A magnificent Harbin Opera House, located in the Northern Chinese city of Harbin has been unveiled by MAD Architects. The company won the international open competition for Harbin Cultural Island, a master plan for an opera house in 2010. This architecture can be an iconic landmark, a focal point of the Cultural Island, featuring a building area of approx. 850,000 square feet of the site’s 444 acres total area. This building houses a grand theater that can accommodate up to 1,600 people and a smaller one for more intimate events with an audience of 400.
Surrounded by Harbin’s wetlands, this opera house has been designed in response to the force of spirit of the northern city’s untamed wilderness and frigid climate. The exterior is designed as if sculpted by wind and water, it blends in harmony with its surrounding nature and topography, a transfusion of local identity, art, and culture. The vision is to create a futuristic cultural center, a dramatic space that integrates human, art, and the city identity.
Designer : MAD Architects
The architecture of Harbin Opera House takes references out of sinuous landscape of the surrounding area. The resulting curvilinear façade composed of smooth white aluminum panels becomes the poetry of edge and surface, softness and sharpness. The journey starts upon crossing the bridge onto Harbin Cultural Island, there’s undulating architecture mass that beautifully wraps a public plaza, and during winter months, this place melts into snowy winter environment.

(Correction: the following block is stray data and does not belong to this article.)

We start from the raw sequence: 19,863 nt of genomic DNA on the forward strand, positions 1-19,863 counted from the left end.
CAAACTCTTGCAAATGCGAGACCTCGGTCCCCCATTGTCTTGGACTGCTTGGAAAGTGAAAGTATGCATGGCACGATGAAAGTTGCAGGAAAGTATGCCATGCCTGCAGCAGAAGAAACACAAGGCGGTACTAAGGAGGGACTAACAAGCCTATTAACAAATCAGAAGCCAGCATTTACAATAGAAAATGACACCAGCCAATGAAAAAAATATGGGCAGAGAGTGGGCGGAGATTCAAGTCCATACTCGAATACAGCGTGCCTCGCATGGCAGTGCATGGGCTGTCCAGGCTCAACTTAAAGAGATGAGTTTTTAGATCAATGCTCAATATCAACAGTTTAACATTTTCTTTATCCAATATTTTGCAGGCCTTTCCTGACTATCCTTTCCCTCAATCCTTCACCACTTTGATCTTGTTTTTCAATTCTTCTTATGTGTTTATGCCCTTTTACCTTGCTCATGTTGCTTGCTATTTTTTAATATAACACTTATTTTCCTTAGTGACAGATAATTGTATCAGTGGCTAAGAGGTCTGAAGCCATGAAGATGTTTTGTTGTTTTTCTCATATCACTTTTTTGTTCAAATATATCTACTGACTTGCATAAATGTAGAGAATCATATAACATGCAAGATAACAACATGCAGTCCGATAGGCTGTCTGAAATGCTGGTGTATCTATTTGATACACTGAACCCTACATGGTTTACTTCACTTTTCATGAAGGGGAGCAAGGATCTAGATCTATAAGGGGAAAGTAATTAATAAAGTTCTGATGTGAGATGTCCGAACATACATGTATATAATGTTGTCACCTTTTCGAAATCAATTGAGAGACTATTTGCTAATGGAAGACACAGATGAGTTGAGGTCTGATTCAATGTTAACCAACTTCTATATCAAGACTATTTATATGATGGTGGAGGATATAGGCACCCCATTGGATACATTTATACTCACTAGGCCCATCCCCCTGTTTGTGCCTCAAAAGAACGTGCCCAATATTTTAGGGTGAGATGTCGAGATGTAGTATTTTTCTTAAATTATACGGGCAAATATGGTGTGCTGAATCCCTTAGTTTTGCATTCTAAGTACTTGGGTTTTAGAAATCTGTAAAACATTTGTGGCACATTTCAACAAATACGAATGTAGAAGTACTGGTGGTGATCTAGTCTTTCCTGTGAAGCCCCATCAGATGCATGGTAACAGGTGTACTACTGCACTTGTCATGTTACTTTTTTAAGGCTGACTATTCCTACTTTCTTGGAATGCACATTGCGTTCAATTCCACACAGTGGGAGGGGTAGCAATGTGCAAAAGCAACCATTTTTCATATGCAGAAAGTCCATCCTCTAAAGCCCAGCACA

The grand theater presents audience with warm and inviting elements, it is clad in rich wood where a wooden block has been gently eroded away. Using Manchurian Ash, those wooden walls gently wrap around the main stage and theater seating. The subtle skylight illuminates this theater in a way that allows the audience to connect to the exterior and the passing of time.
The smaller theater’s interior is connected to the exterior by large, panoramic window, behind the performance stage. The wall of sound-proof glass offers naturally scenic backdrop for performances and activities of the stage as an extension o the outdoor environment. This complex opera house typology was inspired by nature and saturated in local identity, culture, and art.